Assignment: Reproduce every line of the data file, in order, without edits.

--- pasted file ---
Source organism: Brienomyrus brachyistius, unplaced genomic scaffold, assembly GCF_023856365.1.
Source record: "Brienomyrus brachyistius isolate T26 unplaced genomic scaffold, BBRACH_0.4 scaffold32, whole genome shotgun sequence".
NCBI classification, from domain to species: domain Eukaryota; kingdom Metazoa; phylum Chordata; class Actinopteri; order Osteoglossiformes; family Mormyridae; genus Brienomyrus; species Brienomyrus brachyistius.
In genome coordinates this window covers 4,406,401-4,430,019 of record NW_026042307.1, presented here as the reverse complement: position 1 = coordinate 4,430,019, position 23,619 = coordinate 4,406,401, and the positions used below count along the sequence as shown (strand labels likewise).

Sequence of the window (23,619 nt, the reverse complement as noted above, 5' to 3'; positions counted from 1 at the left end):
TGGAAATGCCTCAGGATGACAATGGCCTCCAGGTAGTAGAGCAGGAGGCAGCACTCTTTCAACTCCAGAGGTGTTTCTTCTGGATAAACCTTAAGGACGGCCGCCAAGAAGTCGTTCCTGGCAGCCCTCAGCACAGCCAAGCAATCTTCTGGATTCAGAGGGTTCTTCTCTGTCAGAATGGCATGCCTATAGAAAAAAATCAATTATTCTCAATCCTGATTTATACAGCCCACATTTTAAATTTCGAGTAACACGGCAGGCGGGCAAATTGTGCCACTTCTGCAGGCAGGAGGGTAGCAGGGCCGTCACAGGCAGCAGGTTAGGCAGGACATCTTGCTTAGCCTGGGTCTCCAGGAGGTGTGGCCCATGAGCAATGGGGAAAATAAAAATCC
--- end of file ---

Source organism: Brienomyrus brachyistius, unplaced genomic scaffold, assembly GCF_023856365.1.
Source record: "Brienomyrus brachyistius isolate T26 unplaced genomic scaffold, BBRACH_0.4 scaffold32, whole genome shotgun sequence".
NCBI classification, from domain to species: domain Eukaryota; kingdom Metazoa; phylum Chordata; class Actinopteri; order Osteoglossiformes; family Mormyridae; genus Brienomyrus; species Brienomyrus brachyistius.
In genome coordinates this window covers 4,406,401-4,430,019 of record NW_026042307.1, presented here as the reverse complement: position 1 = coordinate 4,430,019, position 23,619 = coordinate 4,406,401, and the positions used below count along the sequence as shown (strand labels likewise).

Sequence of the window (23,619 nt, the reverse complement as noted above, 5' to 3'; positions counted from 1 at the left end):
TGGAAATGCCTCAGGATGACAATGGCCTCCAGGTAGTAGAGCAGGAGGCAGCACTCTTTCAACTCCAGAGGTGTTTCTTCTGGATAAACCTTAAGGACGGCCGCCAAGAAGTCGTTCCTGGCAGCCCTCAGCACAGCCAAGCAATCTTCTGGATTCAGAGGGTTCTTCTCTGTCAGAATGGCATGCCTATAGAAAAAAATCAATTATTCTCAATCCTGATTTATACAGCCCACATTTTAAATTTCGAGTAACACGGCAGGCGGGCAAATTGTGCCACTTCTGCAGGCAGGAGGGTAGCAGGGCCGTCACAGGCAGCAGGTTAGGCAGGACATCTTGCTTAGCCTGGGTCTCCAGGAGGTGTGGCCCATGAGCAATGGGGAAAATAAAAATCC